Russia's invasion of Ukraine has not only deeply challenged Russia's international standing but has also endangered its fragile domestic order. Data from the 2022 Berggruen Governance Index reveals that overall state capacity has been stagnating at a fairly low level since the beginning of the millennium, while democratic accountability has been declining steadily and profoundly. In contrast, the provision of public goods has strongly increased during the same period. This puts the assumption of the ‘autocratic fallacy’—the idea that sustained public goods delivery relies on democratic accountability in the long run—to the test. We argue that Russia's resource abundance allowed for the maintenance of a regime-supporting social contract with the population. However, the basis of that contract has changed significantly due to economic decline, fired by, among other factors, several waves of sanctions and the costs of war and will press the Russian government to find urgent solutions to sustain a high level of public goods provision under such unfavourable conditions.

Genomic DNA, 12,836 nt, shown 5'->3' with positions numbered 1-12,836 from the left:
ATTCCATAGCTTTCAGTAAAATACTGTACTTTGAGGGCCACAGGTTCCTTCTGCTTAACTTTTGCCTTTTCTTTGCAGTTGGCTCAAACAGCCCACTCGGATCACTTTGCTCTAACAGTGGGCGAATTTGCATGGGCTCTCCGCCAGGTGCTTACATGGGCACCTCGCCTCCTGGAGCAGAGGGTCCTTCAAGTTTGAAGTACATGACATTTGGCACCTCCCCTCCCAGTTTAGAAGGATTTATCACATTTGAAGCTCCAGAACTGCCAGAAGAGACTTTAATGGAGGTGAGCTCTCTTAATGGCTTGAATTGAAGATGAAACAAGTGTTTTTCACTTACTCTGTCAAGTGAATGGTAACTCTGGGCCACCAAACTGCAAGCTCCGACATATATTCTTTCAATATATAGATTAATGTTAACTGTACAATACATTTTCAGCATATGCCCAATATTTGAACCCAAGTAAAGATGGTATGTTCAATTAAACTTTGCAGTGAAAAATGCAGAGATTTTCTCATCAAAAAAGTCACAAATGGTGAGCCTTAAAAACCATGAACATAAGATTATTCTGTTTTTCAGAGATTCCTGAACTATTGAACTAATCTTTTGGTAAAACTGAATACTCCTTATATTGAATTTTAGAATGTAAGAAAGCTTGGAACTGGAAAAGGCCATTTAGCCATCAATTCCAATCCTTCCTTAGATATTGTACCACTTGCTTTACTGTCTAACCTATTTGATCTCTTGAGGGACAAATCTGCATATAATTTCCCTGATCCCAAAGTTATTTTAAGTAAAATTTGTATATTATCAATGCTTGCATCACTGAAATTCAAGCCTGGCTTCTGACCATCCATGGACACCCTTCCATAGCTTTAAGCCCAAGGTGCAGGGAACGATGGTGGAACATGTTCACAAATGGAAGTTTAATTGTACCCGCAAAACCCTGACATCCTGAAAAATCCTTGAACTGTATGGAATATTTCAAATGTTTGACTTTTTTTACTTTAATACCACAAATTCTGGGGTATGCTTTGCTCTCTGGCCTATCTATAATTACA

Photo by Ekaterina Belinskaya